Science

Study: Maybe You Can’t Orgasm Because of Rabbits on Antidepressants

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Transcript:

I’m so excited, because I have yet another opportunity to talk about a study in my favorite scientific journal, the Proceedings of the National Academy of Sciences. Today’s study is about rabbits. Or is it??? 

This study, “an experimental test of the ovulatory homolog model of female orgasm”, first came to my attention a week ago. It is ostensibly about how female rabbit orgasms may be related to female human orgasms. Honestly it seemed pretty silly at first glance and I debated doing a video on it but I didn’t yet have access to the full paper and I got distracted by something shiny so I dropped it. But a few days ago, PNAS decided to distract me RIGHT BACK to the study by tweeting these rather concerning photos along with a link to the study.

Science Twitter was NOT HAPPY. PNAS was essentially using a very sexualized image of a woman appearing to orgasm in order to promote a study about rabbits fucking. And I mean, it’s not like it’s hard to find pictures of rabbits fucking. Some intern at PNAS wasn’t desperately looking for pics of rabbits getting down when he threw his hands in the air and was like “oh well I guess let’s just post some porn.” This was a business decision to get attention, and it worked. Good job, PNAS, now I’m talking about the study.

PNAS did eventually delete the tweets and apologize. All good there. Here’s the problem, though. Not only did the sexy orgasm photo help reinforce that science is a bro discipline where women are objects to be poked and prodded (sometimes literally), but the photo also allows people to walk away from this study with a fucked up idea of what it actually found. I can definitely foresee some armchair evolutionary psychologist dipshit using this as “proof” that his girlfriend doesn’t orgasm because of a fault in her own evolutionary line, and not a fault in his ability to successfully locate the clitoris with a map and a compass.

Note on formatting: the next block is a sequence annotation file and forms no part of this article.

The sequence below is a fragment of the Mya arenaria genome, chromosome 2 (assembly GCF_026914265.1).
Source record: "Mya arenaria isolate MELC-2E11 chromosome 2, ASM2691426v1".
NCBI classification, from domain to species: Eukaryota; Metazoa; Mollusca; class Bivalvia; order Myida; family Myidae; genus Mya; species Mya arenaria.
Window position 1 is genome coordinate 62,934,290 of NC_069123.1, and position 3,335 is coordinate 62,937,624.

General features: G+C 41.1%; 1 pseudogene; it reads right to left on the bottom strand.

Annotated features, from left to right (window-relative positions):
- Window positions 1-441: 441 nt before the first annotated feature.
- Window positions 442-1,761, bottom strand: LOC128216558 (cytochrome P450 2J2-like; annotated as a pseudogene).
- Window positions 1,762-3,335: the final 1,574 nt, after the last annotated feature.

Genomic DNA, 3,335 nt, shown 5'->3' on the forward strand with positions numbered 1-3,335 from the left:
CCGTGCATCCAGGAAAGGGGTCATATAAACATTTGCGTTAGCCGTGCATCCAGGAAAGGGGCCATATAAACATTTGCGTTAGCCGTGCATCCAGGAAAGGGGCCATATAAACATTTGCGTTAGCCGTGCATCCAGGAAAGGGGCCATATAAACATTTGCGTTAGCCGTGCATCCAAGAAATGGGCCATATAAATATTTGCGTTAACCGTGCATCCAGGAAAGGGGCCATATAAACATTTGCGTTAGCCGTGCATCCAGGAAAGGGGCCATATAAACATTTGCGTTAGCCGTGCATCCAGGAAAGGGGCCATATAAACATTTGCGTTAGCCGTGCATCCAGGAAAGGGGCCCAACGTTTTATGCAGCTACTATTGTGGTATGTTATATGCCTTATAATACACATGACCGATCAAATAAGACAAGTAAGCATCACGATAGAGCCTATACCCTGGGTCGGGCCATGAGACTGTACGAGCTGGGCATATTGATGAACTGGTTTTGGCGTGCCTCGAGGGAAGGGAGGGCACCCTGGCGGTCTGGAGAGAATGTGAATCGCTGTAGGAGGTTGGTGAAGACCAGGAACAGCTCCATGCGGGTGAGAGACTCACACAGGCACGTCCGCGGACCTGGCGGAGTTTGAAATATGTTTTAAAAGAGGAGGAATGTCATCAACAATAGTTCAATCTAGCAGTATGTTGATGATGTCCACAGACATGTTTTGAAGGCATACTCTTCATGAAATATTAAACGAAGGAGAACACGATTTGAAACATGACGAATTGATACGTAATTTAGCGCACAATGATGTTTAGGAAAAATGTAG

Because here’s something that might surprise you: I actually think this study is kind of interesting and deserved to be published.

First let’s do away with the things I find to be bullshit about this study. The study abstract concludes, “This finding helps interpreting otherwise difficult to explain aspects of female sexuality, such as the low rate of female orgasm during intercourse.” It absolutely does not do that. At all. It is not difficult to explain why women don’t often orgasm during intercourse! It’s because we live in a society. A society for men. As a society we treat “sex” as “when a man’s penis goes in a woman’s vagina and then the man orgasms and ejaculates, and then sex is done.” This is obviously a terrible definition of sex for a variety of reasons but it’s what we, as a society, teach and reinforce constantly. We’ve been joking about boys masturbating in movies and on tv shows for decades but it’s still rare for media to show girls doing that. It’s still shockingly rare for women to even understand their own desires and what brings them pleasure. Hell, there’s a significant number of women out there who think they pee out their vagina. Sex ed, particularly in certain US states, is very bad, and when it comes to understanding women it’s horrendous.

I guarantee that many women who have never orgasmed during intercourse would be doing so within minutes if you handed them a vibrator and taught them where their clit is. It’s not some great mystery of the universe.